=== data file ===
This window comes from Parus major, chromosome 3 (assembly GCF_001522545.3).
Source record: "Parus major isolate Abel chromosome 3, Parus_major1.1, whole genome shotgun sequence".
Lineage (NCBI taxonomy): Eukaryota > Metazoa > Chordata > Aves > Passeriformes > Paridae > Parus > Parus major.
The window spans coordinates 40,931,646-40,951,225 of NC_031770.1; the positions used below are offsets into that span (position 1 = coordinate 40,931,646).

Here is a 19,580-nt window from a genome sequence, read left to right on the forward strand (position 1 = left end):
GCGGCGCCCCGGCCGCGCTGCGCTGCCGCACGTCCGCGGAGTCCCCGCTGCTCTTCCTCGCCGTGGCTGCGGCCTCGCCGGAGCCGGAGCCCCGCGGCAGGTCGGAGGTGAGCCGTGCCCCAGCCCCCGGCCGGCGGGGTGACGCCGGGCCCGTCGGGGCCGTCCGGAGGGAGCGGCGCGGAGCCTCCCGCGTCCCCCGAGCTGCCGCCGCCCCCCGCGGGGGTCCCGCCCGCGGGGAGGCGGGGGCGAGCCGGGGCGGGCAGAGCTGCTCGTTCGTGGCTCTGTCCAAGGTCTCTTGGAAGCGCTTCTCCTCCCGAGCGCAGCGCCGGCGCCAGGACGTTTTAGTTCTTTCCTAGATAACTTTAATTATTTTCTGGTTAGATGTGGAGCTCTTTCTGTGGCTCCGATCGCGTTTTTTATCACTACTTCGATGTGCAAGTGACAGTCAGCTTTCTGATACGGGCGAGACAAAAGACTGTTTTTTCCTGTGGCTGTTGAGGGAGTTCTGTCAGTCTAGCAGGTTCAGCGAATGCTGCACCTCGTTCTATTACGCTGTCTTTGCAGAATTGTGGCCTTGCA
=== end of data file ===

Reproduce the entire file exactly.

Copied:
This window comes from Parus major, chromosome 3 (assembly GCF_001522545.3).
Source record: "Parus major isolate Abel chromosome 3, Parus_major1.1, whole genome shotgun sequence".
Lineage (NCBI taxonomy): Eukaryota > Metazoa > Chordata > Aves > Passeriformes > Paridae > Parus > Parus major.
The window spans coordinates 40,931,646-40,951,225 of NC_031770.1; the positions used below are offsets into that span (position 1 = coordinate 40,931,646).

Here is a 19,580-nt window from a genome sequence, read left to right on the forward strand (position 1 = left end):
GCGGCGCCCCGGCCGCGCTGCGCTGCCGCACGTCCGCGGAGTCCCCGCTGCTCTTCCTCGCCGTGGCTGCGGCCTCGCCGGAGCCGGAGCCCCGCGGCAGGTCGGAGGTGAGCCGTGCCCCAGCCCCCGGCCGGCGGGGTGACGCCGGGCCCGTCGGGGCCGTCCGGAGGGAGCGGCGCGGAGCCTCCCGCGTCCCCCGAGCTGCCGCCGCCCCCCGCGGGGGTCCCGCCCGCGGGGAGGCGGGGGCGAGCCGGGGCGGGCAGAGCTGCTCGTTCGTGGCTCTGTCCAAGGTCTCTTGGAAGCGCTTCTCCTCCCGAGCGCAGCGCCGGCGCCAGGACGTTTTAGTTCTTTCCTAGATAACTTTAATTATTTTCTGGTTAGATGTGGAGCTCTTTCTGTGGCTCCGATCGCGTTTTTTATCACTACTTCGATGTGCAAGTGACAGTCAGCTTTCTGATACGGGCGAGACAAAAGACTGTTTTTTCCTGTGGCTGTTGAGGGAGTTCTGTCAGTCTAGCAGGTTCAGCGAATGCTGCACCTCGTTCTATTACGCTGTCTTTGCAGAATTGTGGCCTTGCA